Progressivism During Trump: JPP Forum


By Maddie Howard

“We’re all here and prepared to fight,” Leda Anderson of the Planned Parenthood League of Massachusetts emphasized to a standing-room-only crowd assembled in Jamaica Plain’s First Baptist Church last Thursday.

On January 12th, JP Progressives, a Jamaica Plain community group that frequently hosts political events and mobilizes volunteers for campaigns and issues, hosted “Progressivism During Trump,” a panel of experienced activists moderated by Mass Alliance founding director Georgia Hollister Isman. Intended to galvanize post-election urgency into specific action, this event brought established progressive groups together to provide plans of action and field questions from community members late into the evening.


 Despite some of the groups assembled being ostensibly apolitical, many made it clear that their fundamental missions were opposed to the imminent political atmosphere. “We are anti-racist and we are anti-oppression,” Boston NAACP president Tanisha Sullivan remarked, “and that’s all I’m going to say.”

“We have changed all of our agenda,” Liza Ryan of The Massachusetts Immigrant and Refugee Advocacy Coalition shared with the audience, clarifying that MIRA is pushing offense as opposed to defense in advocating for their partner organizations under this administration.

Though national politics naturally loomed large in the conversation, much of the actions discussed were on the local level. Kade Crockford, director of the Technology for Liberty program of the ACLU Massachusetts, called for support for the state Trust Act (a bill prohibiting local law enforcement from detaining undocumented immigrants purely for their status), emphasizing the importance of pressuring the mayor, DA, and police. Dick Clapp of 350 Massachusetts and Boston Climate Action Network mentioned hosting house meetings in support of the Community Choice Energy Plan, an initiative to provide more of Massachusetts’ energy from renewable sources.

In response to a question about what threats progressive movements are likely to face, Anderson noted that this is the “first time in a really long time that anti-abortion politicians have controlled both houses & the White House.” Over the next four years, patients on Medicaid could be prevented from accessing the services provided by Planned Parenthood; about 30% of patients in Massachusetts rely on Medicaid now. The currently vacant supreme court seat means a risk of Roe v. Wade being repealed. Sullivan brought up the “sense of empowerment, of liberation by some who have been living in the shadows…that says that it is OK to be racist…we have to be committed to really working hard to stay vigilant on issues of race.” Ryan added the simple fact that due process is under threat, specifically in the case of undocumented immigrants and families. Expedited deportations with no hearing and unlawful detainment are just some of the problems these families encounter.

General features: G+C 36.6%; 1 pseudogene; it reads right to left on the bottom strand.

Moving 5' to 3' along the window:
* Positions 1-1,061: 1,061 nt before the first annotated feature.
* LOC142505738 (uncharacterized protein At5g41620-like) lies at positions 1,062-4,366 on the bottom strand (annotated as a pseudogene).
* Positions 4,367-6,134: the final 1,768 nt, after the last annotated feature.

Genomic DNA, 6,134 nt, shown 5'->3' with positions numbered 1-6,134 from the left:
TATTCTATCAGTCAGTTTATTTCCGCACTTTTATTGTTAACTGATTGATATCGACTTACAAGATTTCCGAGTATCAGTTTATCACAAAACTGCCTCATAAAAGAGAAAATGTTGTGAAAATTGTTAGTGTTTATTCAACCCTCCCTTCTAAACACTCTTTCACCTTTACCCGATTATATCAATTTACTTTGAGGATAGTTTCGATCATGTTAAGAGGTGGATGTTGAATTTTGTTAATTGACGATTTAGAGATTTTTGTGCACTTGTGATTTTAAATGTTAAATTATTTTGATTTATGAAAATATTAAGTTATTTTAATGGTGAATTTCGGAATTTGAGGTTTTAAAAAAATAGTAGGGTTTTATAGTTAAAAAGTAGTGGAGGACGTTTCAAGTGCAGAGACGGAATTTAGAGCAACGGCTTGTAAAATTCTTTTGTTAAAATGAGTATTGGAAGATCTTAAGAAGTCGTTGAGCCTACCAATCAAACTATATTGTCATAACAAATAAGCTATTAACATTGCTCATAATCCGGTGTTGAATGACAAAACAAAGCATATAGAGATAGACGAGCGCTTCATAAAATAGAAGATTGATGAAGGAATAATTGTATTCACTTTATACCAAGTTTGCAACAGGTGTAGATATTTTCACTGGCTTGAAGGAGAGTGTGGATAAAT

Despite naming the risks, the panelists and attendees retained optimism and hope for the future. “We like to call ourselves freedom’s law firm,” Crockford said of the ACLUM, calling for citizens to become doubly involved and not “sit out politics.” Ryan called for intersectional organizing and coalition building across issues: “We have to unify to win…Share narratives and work on messaging together. We can’t be divided; your issue is my issue. Get out of your comfort zone.”

The panelists recommended many specific actions to support their institutions and get involved. See below for a sampling of these actions.


  • ACLUM: Donate to, and follow on social media. Sign up for email alerts.
  • Planned Parenthood: attend the Million Woman March. Join for Sexual Health Lobby Day on January 31st. Visit to sign up for email updates.
  • 350 Mass: Join the node meeting that meets at the First Church in Jamaica Plain.
  • MIRA: Visit for ways to help.
  • NAACP: Donate your talent & time; what skills do you have to contribute? What is the one issue that gets your blood boiling? If there is an org already working on that, how might you contact them?
You can review questions audience members asked the panelists at this link: